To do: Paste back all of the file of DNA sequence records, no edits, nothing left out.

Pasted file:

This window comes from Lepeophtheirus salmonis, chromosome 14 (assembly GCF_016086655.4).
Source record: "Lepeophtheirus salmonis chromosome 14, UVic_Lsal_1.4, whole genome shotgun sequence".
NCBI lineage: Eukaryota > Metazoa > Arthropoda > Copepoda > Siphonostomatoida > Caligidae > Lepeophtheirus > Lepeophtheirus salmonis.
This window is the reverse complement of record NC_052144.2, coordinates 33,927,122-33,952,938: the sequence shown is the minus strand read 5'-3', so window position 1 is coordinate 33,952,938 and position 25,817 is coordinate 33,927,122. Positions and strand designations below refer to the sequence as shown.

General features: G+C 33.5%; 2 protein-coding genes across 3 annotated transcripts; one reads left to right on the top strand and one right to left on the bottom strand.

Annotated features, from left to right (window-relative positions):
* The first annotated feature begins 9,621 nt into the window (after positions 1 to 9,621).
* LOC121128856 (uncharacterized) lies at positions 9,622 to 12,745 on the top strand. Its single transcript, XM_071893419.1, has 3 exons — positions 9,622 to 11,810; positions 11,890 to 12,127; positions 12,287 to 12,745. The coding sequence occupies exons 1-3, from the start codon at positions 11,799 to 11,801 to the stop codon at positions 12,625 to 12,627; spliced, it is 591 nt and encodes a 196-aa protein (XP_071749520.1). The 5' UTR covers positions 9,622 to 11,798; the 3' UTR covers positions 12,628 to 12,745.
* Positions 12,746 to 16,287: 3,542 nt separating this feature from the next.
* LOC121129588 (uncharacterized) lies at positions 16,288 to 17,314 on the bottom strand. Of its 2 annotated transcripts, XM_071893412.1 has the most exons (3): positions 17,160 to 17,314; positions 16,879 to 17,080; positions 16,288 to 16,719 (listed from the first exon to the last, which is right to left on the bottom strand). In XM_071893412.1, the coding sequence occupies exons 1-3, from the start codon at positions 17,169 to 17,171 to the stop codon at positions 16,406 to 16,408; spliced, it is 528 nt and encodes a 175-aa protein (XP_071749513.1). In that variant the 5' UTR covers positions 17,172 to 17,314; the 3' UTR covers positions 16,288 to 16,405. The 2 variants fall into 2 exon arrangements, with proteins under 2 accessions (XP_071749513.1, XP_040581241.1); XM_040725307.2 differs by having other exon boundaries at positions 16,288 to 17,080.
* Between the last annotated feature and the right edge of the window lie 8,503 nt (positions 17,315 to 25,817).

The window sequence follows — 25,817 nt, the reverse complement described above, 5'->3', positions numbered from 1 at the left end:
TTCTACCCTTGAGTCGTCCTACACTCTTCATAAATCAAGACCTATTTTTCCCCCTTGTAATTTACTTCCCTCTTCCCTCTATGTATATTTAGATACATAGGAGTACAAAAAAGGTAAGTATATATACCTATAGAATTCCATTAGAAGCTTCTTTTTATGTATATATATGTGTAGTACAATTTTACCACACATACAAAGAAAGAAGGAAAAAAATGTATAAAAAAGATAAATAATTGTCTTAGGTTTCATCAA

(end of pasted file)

This window comes from Lepeophtheirus salmonis, chromosome 14 (assembly GCF_016086655.4).
Source record: "Lepeophtheirus salmonis chromosome 14, UVic_Lsal_1.4, whole genome shotgun sequence".
NCBI lineage: Eukaryota > Metazoa > Arthropoda > Copepoda > Siphonostomatoida > Caligidae > Lepeophtheirus > Lepeophtheirus salmonis.
This window is the reverse complement of record NC_052144.2, coordinates 33,927,122-33,952,938: the sequence shown is the minus strand read 5'-3', so window position 1 is coordinate 33,952,938 and position 25,817 is coordinate 33,927,122. Positions and strand designations below refer to the sequence as shown.

General features: G+C 33.5%; 2 protein-coding genes across 3 annotated transcripts; one reads left to right on the top strand and one right to left on the bottom strand.

Annotated features, from left to right (window-relative positions):
* The first annotated feature begins 9,621 nt into the window (after positions 1 to 9,621).
* LOC121128856 (uncharacterized) lies at positions 9,622 to 12,745 on the top strand. Its single transcript, XM_071893419.1, has 3 exons — positions 9,622 to 11,810; positions 11,890 to 12,127; positions 12,287 to 12,745. The coding sequence occupies exons 1-3, from the start codon at positions 11,799 to 11,801 to the stop codon at positions 12,625 to 12,627; spliced, it is 591 nt and encodes a 196-aa protein (XP_071749520.1). The 5' UTR covers positions 9,622 to 11,798; the 3' UTR covers positions 12,628 to 12,745.
* Positions 12,746 to 16,287: 3,542 nt separating this feature from the next.
* LOC121129588 (uncharacterized) lies at positions 16,288 to 17,314 on the bottom strand. Of its 2 annotated transcripts, XM_071893412.1 has the most exons (3): positions 17,160 to 17,314; positions 16,879 to 17,080; positions 16,288 to 16,719 (listed from the first exon to the last, which is right to left on the bottom strand). In XM_071893412.1, the coding sequence occupies exons 1-3, from the start codon at positions 17,169 to 17,171 to the stop codon at positions 16,406 to 16,408; spliced, it is 528 nt and encodes a 175-aa protein (XP_071749513.1). In that variant the 5' UTR covers positions 17,172 to 17,314; the 3' UTR covers positions 16,288 to 16,405. The 2 variants fall into 2 exon arrangements, with proteins under 2 accessions (XP_071749513.1, XP_040581241.1); XM_040725307.2 differs by having other exon boundaries at positions 16,288 to 17,080.
* Between the last annotated feature and the right edge of the window lie 8,503 nt (positions 17,315 to 25,817).

The window sequence follows — 25,817 nt, the reverse complement described above, 5'->3', positions numbered from 1 at the left end:
TTCTACCCTTGAGTCGTCCTACACTCTTCATAAATCAAGACCTATTTTTCCCCCTTGTAATTTACTTCCCTCTTCCCTCTATGTATATTTAGATACATAGGAGTACAAAAAAGGTAAGTATATATACCTATAGAATTCCATTAGAAGCTTCTTTTTATGTATATATATGTGTAGTACAATTTTACCACACATACAAAGAAAGAAGGAAAAAAATGTATAAAAAAGATAAATAATTGTCTTAGGTTTCATCAA